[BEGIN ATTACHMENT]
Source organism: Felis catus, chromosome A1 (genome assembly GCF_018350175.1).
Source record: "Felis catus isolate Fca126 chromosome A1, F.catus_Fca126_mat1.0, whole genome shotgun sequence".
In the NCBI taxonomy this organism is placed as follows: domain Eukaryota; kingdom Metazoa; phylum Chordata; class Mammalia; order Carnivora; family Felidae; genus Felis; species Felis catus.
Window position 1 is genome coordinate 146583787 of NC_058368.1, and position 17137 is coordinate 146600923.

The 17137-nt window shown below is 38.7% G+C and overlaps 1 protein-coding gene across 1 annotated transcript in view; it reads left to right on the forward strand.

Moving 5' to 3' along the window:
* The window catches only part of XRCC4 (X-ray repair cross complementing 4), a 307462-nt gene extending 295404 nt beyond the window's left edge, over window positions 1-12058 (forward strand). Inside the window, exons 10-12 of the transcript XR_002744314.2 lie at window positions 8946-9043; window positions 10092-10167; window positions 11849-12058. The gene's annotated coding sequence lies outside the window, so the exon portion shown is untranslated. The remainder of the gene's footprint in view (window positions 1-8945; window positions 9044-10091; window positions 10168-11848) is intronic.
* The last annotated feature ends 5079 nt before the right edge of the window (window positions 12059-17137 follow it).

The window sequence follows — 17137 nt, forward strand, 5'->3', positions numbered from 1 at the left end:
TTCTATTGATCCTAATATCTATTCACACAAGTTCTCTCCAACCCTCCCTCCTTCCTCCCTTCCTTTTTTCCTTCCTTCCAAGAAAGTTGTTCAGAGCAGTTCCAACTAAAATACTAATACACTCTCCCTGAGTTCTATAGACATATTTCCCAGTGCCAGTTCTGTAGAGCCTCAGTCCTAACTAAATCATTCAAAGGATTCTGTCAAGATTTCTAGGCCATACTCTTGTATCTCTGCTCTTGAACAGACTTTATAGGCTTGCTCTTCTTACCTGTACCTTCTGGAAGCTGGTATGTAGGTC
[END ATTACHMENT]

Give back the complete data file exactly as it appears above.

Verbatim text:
Source organism: Felis catus, chromosome A1 (genome assembly GCF_018350175.1).
Source record: "Felis catus isolate Fca126 chromosome A1, F.catus_Fca126_mat1.0, whole genome shotgun sequence".
In the NCBI taxonomy this organism is placed as follows: domain Eukaryota; kingdom Metazoa; phylum Chordata; class Mammalia; order Carnivora; family Felidae; genus Felis; species Felis catus.
Window position 1 is genome coordinate 146583787 of NC_058368.1, and position 17137 is coordinate 146600923.

The 17137-nt window shown below is 38.7% G+C and overlaps 1 protein-coding gene across 1 annotated transcript in view; it reads left to right on the forward strand.

Moving 5' to 3' along the window:
* The window catches only part of XRCC4 (X-ray repair cross complementing 4), a 307462-nt gene extending 295404 nt beyond the window's left edge, over window positions 1-12058 (forward strand). Inside the window, exons 10-12 of the transcript XR_002744314.2 lie at window positions 8946-9043; window positions 10092-10167; window positions 11849-12058. The gene's annotated coding sequence lies outside the window, so the exon portion shown is untranslated. The remainder of the gene's footprint in view (window positions 1-8945; window positions 9044-10091; window positions 10168-11848) is intronic.
* The last annotated feature ends 5079 nt before the right edge of the window (window positions 12059-17137 follow it).

The window sequence follows — 17137 nt, forward strand, 5'->3', positions numbered from 1 at the left end:
TTCTATTGATCCTAATATCTATTCACACAAGTTCTCTCCAACCCTCCCTCCTTCCTCCCTTCCTTTTTTCCTTCCTTCCAAGAAAGTTGTTCAGAGCAGTTCCAACTAAAATACTAATACACTCTCCCTGAGTTCTATAGACATATTTCCCAGTGCCAGTTCTGTAGAGCCTCAGTCCTAACTAAATCATTCAAAGGATTCTGTCAAGATTTCTAGGCCATACTCTTGTATCTCTGCTCTTGAACAGACTTTATAGGCTTGCTCTTCTTACCTGTACCTTCTGGAAGCTGGTATGTAGGTC